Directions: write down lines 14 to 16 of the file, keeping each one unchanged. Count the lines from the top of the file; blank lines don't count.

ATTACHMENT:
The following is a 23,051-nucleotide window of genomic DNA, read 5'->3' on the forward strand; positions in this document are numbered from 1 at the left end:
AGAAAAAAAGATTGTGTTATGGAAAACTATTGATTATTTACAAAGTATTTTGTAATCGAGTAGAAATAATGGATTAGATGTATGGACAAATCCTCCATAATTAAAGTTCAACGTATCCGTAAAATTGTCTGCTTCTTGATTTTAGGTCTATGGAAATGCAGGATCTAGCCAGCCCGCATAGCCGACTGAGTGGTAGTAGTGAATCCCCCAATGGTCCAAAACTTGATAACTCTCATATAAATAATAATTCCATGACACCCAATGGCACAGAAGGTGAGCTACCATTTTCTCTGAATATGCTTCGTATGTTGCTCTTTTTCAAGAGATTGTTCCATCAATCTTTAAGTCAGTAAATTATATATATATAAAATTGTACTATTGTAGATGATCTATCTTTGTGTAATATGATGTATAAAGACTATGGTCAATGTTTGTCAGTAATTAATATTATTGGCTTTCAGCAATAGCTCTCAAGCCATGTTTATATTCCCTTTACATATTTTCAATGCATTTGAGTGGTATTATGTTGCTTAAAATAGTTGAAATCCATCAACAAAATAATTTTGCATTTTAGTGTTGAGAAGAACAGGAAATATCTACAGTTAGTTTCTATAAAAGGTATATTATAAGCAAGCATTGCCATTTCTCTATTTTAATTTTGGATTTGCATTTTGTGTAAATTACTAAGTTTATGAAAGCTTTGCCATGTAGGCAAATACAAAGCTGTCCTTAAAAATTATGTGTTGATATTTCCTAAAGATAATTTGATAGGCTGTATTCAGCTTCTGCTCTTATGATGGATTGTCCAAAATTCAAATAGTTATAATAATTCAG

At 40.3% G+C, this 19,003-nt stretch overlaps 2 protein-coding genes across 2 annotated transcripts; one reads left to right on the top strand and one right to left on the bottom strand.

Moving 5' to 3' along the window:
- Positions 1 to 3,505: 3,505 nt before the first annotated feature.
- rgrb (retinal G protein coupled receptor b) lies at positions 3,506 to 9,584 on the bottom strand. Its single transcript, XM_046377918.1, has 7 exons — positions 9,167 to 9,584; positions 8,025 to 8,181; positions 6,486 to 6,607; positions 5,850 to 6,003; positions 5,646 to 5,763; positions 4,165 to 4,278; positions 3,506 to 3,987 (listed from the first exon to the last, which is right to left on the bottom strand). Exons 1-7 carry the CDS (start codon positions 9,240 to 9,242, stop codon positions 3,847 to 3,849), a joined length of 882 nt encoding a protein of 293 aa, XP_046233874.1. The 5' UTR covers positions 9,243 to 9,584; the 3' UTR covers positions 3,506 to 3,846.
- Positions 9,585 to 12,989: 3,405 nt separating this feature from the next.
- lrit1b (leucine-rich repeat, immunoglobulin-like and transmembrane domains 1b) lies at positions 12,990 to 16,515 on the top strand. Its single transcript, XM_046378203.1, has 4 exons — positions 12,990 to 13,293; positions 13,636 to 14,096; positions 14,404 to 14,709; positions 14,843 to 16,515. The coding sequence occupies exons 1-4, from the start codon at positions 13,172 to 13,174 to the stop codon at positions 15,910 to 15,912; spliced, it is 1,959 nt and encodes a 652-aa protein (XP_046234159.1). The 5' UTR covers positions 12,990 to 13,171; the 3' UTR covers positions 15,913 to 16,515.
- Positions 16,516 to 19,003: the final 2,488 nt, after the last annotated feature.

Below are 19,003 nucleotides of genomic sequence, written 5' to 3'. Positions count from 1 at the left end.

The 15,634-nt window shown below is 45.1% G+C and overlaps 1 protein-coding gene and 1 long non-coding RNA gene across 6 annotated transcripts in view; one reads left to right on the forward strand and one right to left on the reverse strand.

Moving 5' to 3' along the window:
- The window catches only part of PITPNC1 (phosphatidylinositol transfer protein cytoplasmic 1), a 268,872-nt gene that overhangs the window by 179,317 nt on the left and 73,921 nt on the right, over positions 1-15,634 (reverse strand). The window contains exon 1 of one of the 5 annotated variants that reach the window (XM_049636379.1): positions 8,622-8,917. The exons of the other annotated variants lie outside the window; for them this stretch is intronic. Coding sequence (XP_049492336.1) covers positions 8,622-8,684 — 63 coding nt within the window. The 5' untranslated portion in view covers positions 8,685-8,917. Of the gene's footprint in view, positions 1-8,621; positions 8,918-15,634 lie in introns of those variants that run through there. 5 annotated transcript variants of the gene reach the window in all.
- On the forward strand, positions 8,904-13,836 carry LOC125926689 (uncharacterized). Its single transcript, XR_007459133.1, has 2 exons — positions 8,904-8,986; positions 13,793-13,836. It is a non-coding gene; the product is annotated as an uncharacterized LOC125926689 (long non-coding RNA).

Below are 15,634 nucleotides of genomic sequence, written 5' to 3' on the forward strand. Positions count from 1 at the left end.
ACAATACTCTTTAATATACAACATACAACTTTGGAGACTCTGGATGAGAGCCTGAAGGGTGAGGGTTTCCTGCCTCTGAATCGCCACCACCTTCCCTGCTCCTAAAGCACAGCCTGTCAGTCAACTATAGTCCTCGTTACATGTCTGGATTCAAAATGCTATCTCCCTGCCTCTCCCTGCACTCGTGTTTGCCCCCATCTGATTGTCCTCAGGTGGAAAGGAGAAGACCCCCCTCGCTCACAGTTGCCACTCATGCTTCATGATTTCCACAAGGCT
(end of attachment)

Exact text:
- On the forward strand, positions 8,904-13,836 carry LOC125926689 (uncharacterized). Its single transcript, XR_007459133.1, has 2 exons — positions 8,904-8,986; positions 13,793-13,836. It is a non-coding gene; the product is annotated as an uncharacterized LOC125926689 (long non-coding RNA).

Below are 15,634 nucleotides of genomic sequence, written 5' to 3' on the forward strand. Positions count from 1 at the left end.
ACAATACTCTTTAATATACAACATACAACTTTGGAGACTCTGGATGAGAGCCTGAAGGGTGAGGGTTTCCTGCCTCTGAATCGCCACCACCTTCCCTGCTCCTAAAGCACAGCCTGTCAGTCAACTATAGTCCTCGTTACATGTCTGGATTCAAAATGCTATCTCCCTGCCTCTCCCTGCACTCGTGTTTGCCCCCATCTGATTGTCCTCAGGTGGAAAGGAGAAGACCCCCCTCGCTCACAGTTGCCACTCATGCTTCATGATTTCCACAAGGCT